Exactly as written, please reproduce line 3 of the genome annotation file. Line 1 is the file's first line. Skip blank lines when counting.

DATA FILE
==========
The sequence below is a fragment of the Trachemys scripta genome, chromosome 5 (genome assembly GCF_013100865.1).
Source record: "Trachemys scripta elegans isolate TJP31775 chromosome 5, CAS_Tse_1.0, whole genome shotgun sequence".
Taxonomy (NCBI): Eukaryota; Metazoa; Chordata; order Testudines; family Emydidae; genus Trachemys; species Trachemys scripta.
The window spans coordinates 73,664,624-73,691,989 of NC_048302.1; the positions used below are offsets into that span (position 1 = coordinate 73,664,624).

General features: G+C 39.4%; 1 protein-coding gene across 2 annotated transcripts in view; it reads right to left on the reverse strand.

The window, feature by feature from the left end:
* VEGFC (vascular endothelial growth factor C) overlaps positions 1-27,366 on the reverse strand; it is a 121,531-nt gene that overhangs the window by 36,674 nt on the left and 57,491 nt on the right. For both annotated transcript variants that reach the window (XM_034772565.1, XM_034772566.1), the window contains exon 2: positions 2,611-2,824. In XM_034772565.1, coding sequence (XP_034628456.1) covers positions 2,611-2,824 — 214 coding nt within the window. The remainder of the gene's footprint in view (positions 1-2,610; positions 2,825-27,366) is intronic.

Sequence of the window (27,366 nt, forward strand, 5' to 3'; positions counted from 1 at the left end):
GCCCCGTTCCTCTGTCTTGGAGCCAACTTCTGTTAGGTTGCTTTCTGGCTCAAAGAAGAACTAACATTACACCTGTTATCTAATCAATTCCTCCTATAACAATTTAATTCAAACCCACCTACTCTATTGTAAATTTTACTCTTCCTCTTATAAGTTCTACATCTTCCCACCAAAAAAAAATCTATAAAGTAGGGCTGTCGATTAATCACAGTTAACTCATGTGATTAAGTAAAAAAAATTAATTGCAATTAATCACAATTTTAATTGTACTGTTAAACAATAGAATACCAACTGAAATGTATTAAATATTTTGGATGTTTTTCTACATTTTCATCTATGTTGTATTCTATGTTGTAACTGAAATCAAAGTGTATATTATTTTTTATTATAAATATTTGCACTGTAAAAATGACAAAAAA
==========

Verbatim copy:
Taxonomy (NCBI): Eukaryota; Metazoa; Chordata; order Testudines; family Emydidae; genus Trachemys; species Trachemys scripta.